Coinciding with the 75th year of India’s independence, Delhi, the capital city of India, has published the Draft 2041 Master Plan for Delhi (MPD 2041) for public consultation. The MPD 2041 sets the direction of growth for the city in the next twenty years. It is especially relevant to take an informed view on the future of the second largest urban agglomeration in the world after Tokyo. The MPD 2041 document mentions the base year population of 20.6 million, which is forecasted to multiply 1.5 times to 30 million by 2041.
The document’s structure suggests that MPD 2041 tries to align with the national-level sustainable urban development policies. With a vision to foster a sustainable, liveable, and vibrant Delhi, the master plan seems to identify the issues at the core but still needs details on implementation strategies for the visions and priorities set out in the document. It appears that the MPD 2041 is built on a trend-based population growth forecast model rather than setting the plan based on a strategy-driven growth forecast. It is interesting to remark that some references suggest that Delhi Urban Agglomeration’s population is currently around 30 million. A holistic view of the urban agglomeration could have presented a better idea while drafting the growth agenda for such a large city (Region).
Standing on the three pillars of economic viability, environmental protection, and social equity, the plan considers the city’s cultural, social, and economic differences, including the unauthorised colonies, high land prices, power consumption, water scarcity, and mobility hindrances. The goals for 2041 are to become environmentally sustainable, future-ready, and a dynamic place for economic, creative, and cultural development.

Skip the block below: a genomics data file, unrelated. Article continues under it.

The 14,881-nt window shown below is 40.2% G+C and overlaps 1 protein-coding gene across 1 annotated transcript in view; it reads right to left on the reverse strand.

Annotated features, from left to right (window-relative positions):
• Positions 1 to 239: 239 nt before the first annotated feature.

The utopian vision and reality check
The vision document incorporates all the essential characteristics of a resilient city. It is public centric and based on inclusivity, equity, and sustainability, emphasising ease of mobility. The document has holistically covered the existing, upcoming, and anticipated drivers of urban regeneration and development. How far the authorities could implement these strategies would be interesting to note. The MPD 2041 is trying to do many things across varying sectors. Indeed, the city is trying to touch upon some core aspects that need attention. Nevertheless, from one angle, it looks as if the plan only talks about doing many things. The implementation factor demands tremendous attention. The plan details several urban design standards, residential norms, and mobility percentages; it lacks a clear set of phasing plans, funding plans, and institutional frameworks. They highlight a list of projects under each initiative as tentative proposals, which can be followed through under specific Area Action Plans; however, the clarity of them being pre-requisites for related development projects remains missing.
Delhi is at the core of the region and has various direct and indirect influences on regional development. The MPD 2041 goal resonates with best practices and applications of the global urban landscape. However, the plan’s several different aspects are building visionary projects with no stated time limit for setting up the agencies, operating variables or numerable results. Such elements are only superficially touched. Critical discussion points are the capacity building of institutions, the role of different organisations to overlook various sectors, and the NCR development plan. The master plan is well aligned with sector-specific visions and is ambitious; however, the national capital’s institutional complexity and complex governance system might provide some resistance to achieving the laid vision.
The commentary document on the draft 2041 Master Plan for Delhi by Cities Forum covers several aspects. It highlights the efforts made by the authorities in planning for the city, the achievability of the projects and policies, and identifies areas for improvement. The plan has its fair share of pros and cons and demands a thorough perusal. The authors have considered the objectives’ implementability from a critical viewpoint and analysed the decisions and missing links.